The first performance in the Barron Theatre this year marked the beginning of a very promising Mermaids season. Clearly well-rehearsed, the excellent execution of these two free-standing acts by American playwright David Ives heralds a rich semester of theatre at St Andrews. Written between 1987 and 1993, the satisfyingly simple and short plays investigated the themes of reality and chance whilst drawing many laughs from the audience.
The first one-act, ‘The Philadelphia’, dealt with metaphysical reality. A distressed man meets a woman in a restaurant and complains that nothing is going his way. She explains to him that he is in a so-called “Philadelphia”, a dimension of reality in which he gets exactly the opposite of what he asks for; she then proceeds to teach him how to successfully order a meal while trapped in a “Philadelphia”. After mastering this, they discover that the woman’s gleeful “Los Angeles” zone has been replaced by her own “Philadelphia”, while the waitress has been stuck in a “Cleveland” all week.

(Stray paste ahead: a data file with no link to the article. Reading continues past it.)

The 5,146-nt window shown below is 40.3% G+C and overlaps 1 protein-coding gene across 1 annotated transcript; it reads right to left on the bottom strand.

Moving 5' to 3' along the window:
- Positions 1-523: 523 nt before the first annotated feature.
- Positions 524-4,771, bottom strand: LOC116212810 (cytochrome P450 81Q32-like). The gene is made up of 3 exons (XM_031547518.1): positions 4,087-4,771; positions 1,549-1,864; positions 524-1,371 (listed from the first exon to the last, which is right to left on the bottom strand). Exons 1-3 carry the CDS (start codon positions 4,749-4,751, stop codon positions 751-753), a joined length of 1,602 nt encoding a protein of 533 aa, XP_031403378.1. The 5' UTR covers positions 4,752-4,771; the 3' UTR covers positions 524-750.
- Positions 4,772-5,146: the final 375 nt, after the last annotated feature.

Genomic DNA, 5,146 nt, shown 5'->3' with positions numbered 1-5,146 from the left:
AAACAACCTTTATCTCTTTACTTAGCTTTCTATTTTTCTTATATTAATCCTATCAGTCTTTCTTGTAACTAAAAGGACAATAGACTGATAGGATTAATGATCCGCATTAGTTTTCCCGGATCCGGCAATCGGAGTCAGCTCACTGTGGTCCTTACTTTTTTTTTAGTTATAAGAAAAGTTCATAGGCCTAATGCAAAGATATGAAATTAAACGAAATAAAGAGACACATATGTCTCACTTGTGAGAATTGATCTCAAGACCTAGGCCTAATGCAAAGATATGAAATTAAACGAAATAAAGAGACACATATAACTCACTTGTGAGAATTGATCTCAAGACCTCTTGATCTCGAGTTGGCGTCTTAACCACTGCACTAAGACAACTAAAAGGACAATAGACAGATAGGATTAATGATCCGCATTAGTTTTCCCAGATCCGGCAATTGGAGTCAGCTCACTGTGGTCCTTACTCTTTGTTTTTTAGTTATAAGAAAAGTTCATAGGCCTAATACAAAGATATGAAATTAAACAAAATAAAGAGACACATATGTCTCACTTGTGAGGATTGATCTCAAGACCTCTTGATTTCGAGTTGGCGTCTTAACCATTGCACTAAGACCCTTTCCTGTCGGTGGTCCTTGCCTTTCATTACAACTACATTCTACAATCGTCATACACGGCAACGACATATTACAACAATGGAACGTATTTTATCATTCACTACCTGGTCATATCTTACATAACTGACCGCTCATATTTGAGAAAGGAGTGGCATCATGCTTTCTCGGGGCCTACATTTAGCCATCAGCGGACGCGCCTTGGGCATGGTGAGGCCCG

‘Sure Thing’, the second fast-paced play, allows two actors to display a vast amount of versatility, which the actors in this performance did impressively. It illustrated the accidental nature of love by fragmenting the chance encounter of a man and a woman. Each ring of an off-stage bell indicates a variation of the dialogue, building the awkward conversation – as well as the characters’ personality and chemistry – until they finally fall in love.
The plain set – a table and two chairs – utilized for both back-to-back performances enhanced the scripts’ focus on language by forcing the comedic dialogue to the centre of the performance and serving as a reminder that a wonderful production does not require much more than an intelligent script and competent actors. It was encouraging to see so many freshers in the audience; hopefully this performance inspired potential new directors, actors and producers to immerse themselves in the rich theatre life that St Andrews has to offer.
Photo Credit: Hannah Risser